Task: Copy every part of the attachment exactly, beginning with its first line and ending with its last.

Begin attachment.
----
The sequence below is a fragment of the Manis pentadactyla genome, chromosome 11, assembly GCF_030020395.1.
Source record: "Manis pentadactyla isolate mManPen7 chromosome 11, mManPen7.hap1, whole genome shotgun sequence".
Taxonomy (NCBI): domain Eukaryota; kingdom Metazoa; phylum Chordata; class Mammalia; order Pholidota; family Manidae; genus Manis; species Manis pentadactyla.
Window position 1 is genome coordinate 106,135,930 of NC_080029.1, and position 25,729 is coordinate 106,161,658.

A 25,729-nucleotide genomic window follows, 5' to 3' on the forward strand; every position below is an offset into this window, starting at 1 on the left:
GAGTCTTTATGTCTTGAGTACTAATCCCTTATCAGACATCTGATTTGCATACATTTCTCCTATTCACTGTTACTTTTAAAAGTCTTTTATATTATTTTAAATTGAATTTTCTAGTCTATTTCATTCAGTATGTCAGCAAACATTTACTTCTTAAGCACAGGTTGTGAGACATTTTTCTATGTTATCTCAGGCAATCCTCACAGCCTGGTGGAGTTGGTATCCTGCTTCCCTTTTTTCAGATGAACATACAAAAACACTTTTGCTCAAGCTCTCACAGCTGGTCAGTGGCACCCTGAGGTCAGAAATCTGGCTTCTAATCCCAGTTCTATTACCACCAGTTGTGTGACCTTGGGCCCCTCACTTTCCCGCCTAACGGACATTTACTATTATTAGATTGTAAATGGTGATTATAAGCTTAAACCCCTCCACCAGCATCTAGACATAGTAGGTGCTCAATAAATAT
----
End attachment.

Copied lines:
The sequence below is a fragment of the Manis pentadactyla genome, chromosome 11, assembly GCF_030020395.1.
Source record: "Manis pentadactyla isolate mManPen7 chromosome 11, mManPen7.hap1, whole genome shotgun sequence".
Taxonomy (NCBI): domain Eukaryota; kingdom Metazoa; phylum Chordata; class Mammalia; order Pholidota; family Manidae; genus Manis; species Manis pentadactyla.
Window position 1 is genome coordinate 106,135,930 of NC_080029.1, and position 25,729 is coordinate 106,161,658.

A 25,729-nucleotide genomic window follows, 5' to 3' on the forward strand; every position below is an offset into this window, starting at 1 on the left:
GAGTCTTTATGTCTTGAGTACTAATCCCTTATCAGACATCTGATTTGCATACATTTCTCCTATTCACTGTTACTTTTAAAAGTCTTTTATATTATTTTAAATTGAATTTTCTAGTCTATTTCATTCAGTATGTCAGCAAACATTTACTTCTTAAGCACAGGTTGTGAGACATTTTTCTATGTTATCTCAGGCAATCCTCACAGCCTGGTGGAGTTGGTATCCTGCTTCCCTTTTTTCAGATGAACATACAAAAACACTTTTGCTCAAGCTCTCACAGCTGGTCAGTGGCACCCTGAGGTCAGAAATCTGGCTTCTAATCCCAGTTCTATTACCACCAGTTGTGTGACCTTGGGCCCCTCACTTTCCCGCCTAACGGACATTTACTATTATTAGATTGTAAATGGTGATTATAAGCTTAAACCCCTCCACCAGCATCTAGACATAGTAGGTGCTCAATAAATAT